“His mum came over to London for a film premiere and then came to watch her son act with us. She couldn’t believe how incredible the performance was and was overwhelmed by what we did – and we all got to go and see her film at Cinema City for a special screening. Maybe we will take Total Ensemble to India!”
The company doesn’t have its own premises and uses a variety of rehearsal spaces around the city while working on a show. It also doesn’t operate weekly sessions or classes, it runs instead on a production by production basis – which can often take several months.
“We always work towards a production, whether that is a commission for an event, which we always see as real validation for our professionalism, or for a major show, such as for the Hostry Festival or the Norfolk and Norwich Festival.
Boy in the Lighthouse, which has a cast of 25, was developed from an idea by 20-year-old Hugh Darah.
The show, described beautifully as a dark story bathed in light, tells the tale of a young boy living in an isolated and forgotten lighthouse who embarks upon an adventure into fantastic worlds.
“The spark of the idea came from one of our most brilliant members, Hugh, who has been with us since he was 15. I was chatting to him one night and he said he kept having this dream about a boy in a lighthouse, and his description made the hairs on the back of my neck stand up.
“We talked more and more about it and it grew from there. As with all our shows, everyone is involved in the whole process and provides creative material. If we have a poet, we will include poetry, if we have someone who dances, we will feature that. Everyone shapes our shows.”
Next year, Rebecca says the theatre company has plans to recruit a musical director, with Jo not only helping with the recruitment process but supporting and mentoring them as they embark on the role.
She says that running a community theatre company is not without its challenges, but the benefits to all of those involved, directly and indirectly, are extraordinary.
“We would love to expand but rather than stretch ourselves too thin, I would rather sustain what we are doing and be the best we can be, producing extraordinarily high quality theatre.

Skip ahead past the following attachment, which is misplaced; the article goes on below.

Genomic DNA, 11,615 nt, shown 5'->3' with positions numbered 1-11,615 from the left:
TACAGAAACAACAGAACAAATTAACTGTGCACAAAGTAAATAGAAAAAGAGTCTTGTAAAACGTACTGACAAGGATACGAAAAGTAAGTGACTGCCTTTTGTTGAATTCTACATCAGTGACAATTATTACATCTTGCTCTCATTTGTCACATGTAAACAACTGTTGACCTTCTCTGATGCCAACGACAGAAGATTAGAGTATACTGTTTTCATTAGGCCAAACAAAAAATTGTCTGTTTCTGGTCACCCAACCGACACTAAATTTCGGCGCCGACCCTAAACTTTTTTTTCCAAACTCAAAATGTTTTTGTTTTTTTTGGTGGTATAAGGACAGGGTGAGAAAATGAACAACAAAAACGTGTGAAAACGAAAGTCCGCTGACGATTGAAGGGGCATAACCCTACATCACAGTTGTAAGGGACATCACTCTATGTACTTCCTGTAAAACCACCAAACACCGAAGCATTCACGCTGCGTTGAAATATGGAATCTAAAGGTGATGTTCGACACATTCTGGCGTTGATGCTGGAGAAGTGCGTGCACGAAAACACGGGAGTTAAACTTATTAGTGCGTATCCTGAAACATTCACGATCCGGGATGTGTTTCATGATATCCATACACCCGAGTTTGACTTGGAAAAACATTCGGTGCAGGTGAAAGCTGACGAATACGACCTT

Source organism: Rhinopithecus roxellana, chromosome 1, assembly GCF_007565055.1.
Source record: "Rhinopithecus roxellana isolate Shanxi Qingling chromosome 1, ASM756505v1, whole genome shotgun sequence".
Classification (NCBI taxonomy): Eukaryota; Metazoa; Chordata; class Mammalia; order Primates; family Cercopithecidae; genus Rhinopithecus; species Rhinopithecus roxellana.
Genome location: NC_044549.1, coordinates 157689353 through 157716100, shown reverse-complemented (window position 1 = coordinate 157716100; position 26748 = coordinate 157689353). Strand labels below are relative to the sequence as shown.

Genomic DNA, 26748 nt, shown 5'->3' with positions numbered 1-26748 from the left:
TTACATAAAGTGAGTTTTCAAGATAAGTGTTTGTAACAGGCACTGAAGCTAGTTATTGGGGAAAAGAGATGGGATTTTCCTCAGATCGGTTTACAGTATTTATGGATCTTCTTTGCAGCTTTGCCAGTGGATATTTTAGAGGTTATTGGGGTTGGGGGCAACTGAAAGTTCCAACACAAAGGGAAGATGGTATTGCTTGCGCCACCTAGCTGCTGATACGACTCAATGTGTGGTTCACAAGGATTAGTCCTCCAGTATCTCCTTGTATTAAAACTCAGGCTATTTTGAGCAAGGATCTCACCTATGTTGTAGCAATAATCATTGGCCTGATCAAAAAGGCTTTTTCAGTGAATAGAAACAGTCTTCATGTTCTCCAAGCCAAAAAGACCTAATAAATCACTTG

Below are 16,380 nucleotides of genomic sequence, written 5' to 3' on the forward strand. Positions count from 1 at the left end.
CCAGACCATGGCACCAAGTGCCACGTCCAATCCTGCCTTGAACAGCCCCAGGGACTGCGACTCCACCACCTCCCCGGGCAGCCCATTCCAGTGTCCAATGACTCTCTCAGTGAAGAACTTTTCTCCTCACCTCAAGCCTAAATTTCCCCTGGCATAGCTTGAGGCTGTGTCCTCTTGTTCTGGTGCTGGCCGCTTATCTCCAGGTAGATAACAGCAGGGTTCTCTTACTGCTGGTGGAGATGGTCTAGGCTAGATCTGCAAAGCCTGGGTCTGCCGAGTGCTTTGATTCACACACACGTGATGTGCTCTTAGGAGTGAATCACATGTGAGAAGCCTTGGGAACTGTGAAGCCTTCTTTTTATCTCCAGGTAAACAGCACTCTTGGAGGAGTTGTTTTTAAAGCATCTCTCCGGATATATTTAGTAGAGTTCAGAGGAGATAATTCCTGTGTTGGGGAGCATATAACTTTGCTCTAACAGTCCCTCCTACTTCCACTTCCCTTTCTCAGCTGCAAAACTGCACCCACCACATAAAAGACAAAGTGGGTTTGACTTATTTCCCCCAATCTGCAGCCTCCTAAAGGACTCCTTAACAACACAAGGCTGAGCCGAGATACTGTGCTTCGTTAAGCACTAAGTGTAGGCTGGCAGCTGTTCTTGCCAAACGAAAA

“Theatre has the power to change how people think, to change lives and to sometimes even save lives.
“We didn’t set out to do that, just to make the best theatre possible, but I am incredibly glad that it can bring all those things as well.”
From its humble beginnings in 2010 with the performance of one play - Tennesee Williams’ The Night of the Iguana - the Hostry Festival at Norwich Cathedral has become a two week celebration of the diversity of the arts with a packed programme of music, drama, talks and innovative, groundbreaking performance.
As well as the festival’s central show – Total Ensemble’s Boy in the Lighthouse - highlights include an ‘In Conversation’ event with writer, actress, comedian and leading disability rights ambassador Sally Phillips; talks featuring two high profile journalists, the BBC’s Gavin Hewitt and Channel 4’s Matt Frei; classical violin and guitar music from James Boyd and Harriet McKenzie; the Ella McCready jazz trio; dance from Danceitation; and drama and opera combine with Cocteau and Poulenc double bill The Human Voice. Paint Out Norwich brings artists from across the region to the streets of the city for a live art event, followed by an exhibition of the work they produce in the Hostry building.
The Hostry Festival, October 13 – 28, for a full programme see hostryfestival.org